With a short bench and an early scuffle, the Clippers had to grind out their win over the Wolves.
By MICHAEL MARTINEZFS West
The first game of the
Clippers' longest road trip this season got off to a dreadful start in Minnesota.
Chris Paul and Chauncey Billups sat again with injuries. No surprise there. But forward Matt Barnes, whose temper is frequently his worst enemy, was ejected in the second quarter for a flagrant 2 foul just 3½ minutes into the second quarter.
The game had the makings of a disaster. So how did the Clippers still squeeze out a 96-90 win over the Timberwolves?
They made big shots near the end of the game, got critical contributions from a variety of sources and played with resolve in the second half despite their missing pieces.
Those are traits of good teams, and although the Clippers have ebbed and flowed this month after a perfect December, they clearly know how to close out a game when they sense it can be done.
They deserve credit for gathering themselves after the loss of Barnes, who was tossed for throwing a vicious forearm near the neck of Timberwolves center Greg Stiemsma, who was setting a screen. But it got worse one minute later when Stiemsma knocked Grant Hill to the floor as Hill was going for a rebound.
Clippers Caron Butler and Ronny Turiaf rushed at Stiemsma and were assessed technical fouls; Stiemsma received a flagrant 1 foul.
After the subsequent free throws, Minnesota held a 38-28 lead. But then the Clippers went on a 36-15 run, taking a 64-53 lead on DeAndre Jordan's layup on an assist from Eric Bledsoe.
"We lost Matt early, so that kind of hurt us a little bit," Jordan said. "But we all picked it up a notch."
There were contributions all around. Bledsoe, starting again in place of Paul, had 10 points, a season-high 10 assists and six steals. Jordan had 16 points and 12 rebounds. Butler scored 19 points. Jamal Crawford had 17.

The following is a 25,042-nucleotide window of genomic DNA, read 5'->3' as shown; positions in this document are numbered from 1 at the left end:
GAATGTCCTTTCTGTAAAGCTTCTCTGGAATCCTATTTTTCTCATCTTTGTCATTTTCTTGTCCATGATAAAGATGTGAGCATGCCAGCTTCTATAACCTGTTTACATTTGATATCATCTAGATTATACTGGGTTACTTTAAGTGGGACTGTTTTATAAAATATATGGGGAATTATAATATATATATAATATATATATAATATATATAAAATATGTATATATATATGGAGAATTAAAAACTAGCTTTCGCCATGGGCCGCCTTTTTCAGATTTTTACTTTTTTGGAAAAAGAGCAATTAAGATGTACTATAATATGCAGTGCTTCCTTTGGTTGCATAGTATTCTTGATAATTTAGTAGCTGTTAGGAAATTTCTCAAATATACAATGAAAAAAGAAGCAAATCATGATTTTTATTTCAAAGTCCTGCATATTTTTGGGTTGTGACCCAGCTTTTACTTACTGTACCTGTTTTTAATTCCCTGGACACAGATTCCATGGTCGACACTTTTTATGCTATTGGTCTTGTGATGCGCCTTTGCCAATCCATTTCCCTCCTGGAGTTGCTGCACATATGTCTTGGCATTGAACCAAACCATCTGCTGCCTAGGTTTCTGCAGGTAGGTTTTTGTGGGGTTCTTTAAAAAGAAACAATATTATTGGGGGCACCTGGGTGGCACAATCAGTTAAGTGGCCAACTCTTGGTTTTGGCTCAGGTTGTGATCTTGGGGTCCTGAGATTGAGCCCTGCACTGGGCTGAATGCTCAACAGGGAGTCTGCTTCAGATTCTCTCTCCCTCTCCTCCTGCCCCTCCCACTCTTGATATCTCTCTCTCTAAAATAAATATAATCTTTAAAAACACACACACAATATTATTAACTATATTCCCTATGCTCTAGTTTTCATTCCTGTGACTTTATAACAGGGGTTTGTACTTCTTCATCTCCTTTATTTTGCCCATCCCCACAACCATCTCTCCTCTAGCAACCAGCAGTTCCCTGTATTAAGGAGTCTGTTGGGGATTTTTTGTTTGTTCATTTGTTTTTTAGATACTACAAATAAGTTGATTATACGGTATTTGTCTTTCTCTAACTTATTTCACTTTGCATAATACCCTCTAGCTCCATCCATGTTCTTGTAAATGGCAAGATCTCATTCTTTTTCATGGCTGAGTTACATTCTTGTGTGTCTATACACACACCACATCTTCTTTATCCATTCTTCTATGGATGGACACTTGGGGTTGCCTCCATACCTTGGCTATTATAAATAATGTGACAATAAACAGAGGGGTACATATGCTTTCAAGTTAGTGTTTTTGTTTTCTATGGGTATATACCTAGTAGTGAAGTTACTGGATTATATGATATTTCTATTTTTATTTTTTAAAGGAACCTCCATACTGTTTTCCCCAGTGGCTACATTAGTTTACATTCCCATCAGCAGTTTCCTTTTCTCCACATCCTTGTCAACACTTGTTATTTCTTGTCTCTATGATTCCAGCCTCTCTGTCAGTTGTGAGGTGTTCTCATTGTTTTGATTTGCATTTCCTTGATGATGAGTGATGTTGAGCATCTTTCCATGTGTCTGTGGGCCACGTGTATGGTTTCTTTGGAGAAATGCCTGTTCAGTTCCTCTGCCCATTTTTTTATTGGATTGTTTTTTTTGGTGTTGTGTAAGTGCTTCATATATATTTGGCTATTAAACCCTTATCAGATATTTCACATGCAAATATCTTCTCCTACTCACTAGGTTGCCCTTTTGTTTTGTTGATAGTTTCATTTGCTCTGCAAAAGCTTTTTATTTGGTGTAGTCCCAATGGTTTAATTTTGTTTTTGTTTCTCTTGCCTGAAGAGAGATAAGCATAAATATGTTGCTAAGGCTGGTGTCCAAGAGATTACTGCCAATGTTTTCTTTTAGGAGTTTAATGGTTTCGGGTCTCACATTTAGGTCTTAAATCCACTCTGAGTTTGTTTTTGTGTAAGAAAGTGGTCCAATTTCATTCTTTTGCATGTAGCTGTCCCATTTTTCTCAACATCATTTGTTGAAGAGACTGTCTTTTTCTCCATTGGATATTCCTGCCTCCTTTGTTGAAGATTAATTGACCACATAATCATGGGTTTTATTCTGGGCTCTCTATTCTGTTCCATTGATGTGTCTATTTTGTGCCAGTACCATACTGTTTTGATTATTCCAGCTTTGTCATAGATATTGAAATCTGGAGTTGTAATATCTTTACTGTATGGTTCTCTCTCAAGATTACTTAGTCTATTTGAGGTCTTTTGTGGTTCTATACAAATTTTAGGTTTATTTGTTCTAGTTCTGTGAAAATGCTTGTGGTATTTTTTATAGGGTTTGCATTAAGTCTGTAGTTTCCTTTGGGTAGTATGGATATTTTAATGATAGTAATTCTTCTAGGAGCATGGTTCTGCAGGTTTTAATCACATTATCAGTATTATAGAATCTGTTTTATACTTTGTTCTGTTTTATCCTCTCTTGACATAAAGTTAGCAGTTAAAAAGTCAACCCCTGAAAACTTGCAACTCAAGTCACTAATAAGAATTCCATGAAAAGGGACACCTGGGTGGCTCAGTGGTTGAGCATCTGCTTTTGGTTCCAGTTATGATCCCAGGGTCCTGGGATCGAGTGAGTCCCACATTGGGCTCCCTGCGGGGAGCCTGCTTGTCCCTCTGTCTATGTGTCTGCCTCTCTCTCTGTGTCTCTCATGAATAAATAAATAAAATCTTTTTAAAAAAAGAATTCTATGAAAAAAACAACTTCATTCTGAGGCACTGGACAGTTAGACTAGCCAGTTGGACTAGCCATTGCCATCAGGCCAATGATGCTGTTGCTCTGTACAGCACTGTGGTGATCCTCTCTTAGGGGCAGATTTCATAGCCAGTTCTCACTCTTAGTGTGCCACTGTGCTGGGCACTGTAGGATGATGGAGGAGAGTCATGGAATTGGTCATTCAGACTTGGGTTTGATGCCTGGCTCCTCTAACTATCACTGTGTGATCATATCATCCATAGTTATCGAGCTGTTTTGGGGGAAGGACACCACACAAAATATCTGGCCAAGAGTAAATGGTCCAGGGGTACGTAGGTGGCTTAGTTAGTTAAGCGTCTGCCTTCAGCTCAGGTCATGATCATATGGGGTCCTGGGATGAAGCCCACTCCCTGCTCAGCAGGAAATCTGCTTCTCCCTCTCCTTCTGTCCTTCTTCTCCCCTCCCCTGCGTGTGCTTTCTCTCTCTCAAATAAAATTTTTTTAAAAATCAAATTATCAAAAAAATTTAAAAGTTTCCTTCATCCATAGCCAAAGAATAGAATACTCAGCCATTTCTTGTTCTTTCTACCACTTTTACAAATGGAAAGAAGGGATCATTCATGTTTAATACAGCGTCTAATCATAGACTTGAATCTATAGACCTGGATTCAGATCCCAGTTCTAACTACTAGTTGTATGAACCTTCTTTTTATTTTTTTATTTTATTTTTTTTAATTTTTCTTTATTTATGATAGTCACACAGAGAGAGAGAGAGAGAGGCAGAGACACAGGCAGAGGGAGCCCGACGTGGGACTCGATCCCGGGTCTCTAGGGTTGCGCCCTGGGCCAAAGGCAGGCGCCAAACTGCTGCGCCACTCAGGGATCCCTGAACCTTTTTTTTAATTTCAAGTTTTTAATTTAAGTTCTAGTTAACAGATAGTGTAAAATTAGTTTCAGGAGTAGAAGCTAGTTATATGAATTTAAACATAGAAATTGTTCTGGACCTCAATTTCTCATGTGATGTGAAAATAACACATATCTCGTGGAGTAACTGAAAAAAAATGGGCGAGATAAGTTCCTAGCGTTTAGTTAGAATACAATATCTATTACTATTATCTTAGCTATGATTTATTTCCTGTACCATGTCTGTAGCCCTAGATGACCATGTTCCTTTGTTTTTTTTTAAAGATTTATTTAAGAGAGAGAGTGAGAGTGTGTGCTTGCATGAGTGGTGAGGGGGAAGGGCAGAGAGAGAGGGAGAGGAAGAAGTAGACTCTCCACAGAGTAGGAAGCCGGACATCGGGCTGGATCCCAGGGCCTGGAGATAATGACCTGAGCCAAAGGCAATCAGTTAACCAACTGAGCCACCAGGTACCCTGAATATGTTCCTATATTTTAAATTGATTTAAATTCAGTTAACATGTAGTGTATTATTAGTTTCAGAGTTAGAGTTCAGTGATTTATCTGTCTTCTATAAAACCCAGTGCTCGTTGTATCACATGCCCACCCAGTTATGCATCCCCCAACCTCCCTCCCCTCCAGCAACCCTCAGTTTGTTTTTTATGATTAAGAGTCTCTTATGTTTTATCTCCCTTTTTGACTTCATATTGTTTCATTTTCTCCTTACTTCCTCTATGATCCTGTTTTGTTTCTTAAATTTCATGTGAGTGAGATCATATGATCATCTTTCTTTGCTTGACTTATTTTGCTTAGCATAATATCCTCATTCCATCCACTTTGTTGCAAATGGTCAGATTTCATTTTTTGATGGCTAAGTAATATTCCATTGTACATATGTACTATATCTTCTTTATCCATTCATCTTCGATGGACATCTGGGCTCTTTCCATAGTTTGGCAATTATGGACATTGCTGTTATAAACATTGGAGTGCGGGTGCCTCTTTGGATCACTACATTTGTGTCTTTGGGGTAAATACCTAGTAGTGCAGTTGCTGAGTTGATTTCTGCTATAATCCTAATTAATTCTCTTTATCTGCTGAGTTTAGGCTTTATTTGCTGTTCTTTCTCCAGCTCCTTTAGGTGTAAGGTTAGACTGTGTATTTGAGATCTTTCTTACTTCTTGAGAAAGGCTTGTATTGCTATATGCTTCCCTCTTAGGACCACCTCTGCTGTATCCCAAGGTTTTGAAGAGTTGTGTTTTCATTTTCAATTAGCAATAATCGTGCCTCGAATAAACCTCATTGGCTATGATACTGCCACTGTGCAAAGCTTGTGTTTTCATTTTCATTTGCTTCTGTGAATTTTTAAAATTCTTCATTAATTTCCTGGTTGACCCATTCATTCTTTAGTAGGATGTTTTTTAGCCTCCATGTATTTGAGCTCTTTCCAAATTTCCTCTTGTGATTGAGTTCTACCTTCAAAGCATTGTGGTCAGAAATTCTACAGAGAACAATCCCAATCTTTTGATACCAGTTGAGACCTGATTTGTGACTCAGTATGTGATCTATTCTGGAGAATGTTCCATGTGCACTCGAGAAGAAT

Blake Griffin finished with 26 points and 13 rebounds, and he made the Clippers' biggest basket of the night.
With 30 seconds left and the Clippers up by three points, Griffin found himself just inside the free-throw line with nowhere to throw the ball and Jose Barea in his face. He threw up a prayer as he was fouled by Nikola Pekovic and fell to the floor. His foul shot made it a 94-88 game.
It was the only shot Griffin attempted in the final period.
"I couldn't find anybody," Griffin told Prime Ticket. "I was actually just imagining in my mind that it was falling down and making it. Thankfully, it went in."
The game could have spiraled out of control after Barnes was thrown out, and it's something to remember for the rest of the trip, Griffin said. The Clippers showed their composure to come back and take control, but it makes it more difficult when they're short-handed.
"We've got to understand that there's something bigger that we're fighting for," he said, "and we've got to keep our cool and do a better job of that. I was proud of the way everybody responded."
Their next stop is Toronto on Friday. They have their sights set high.
"It's good to get the first win," Jordan said. "You can't win them all without winning the first one. This gives us some momentum going into Toronto."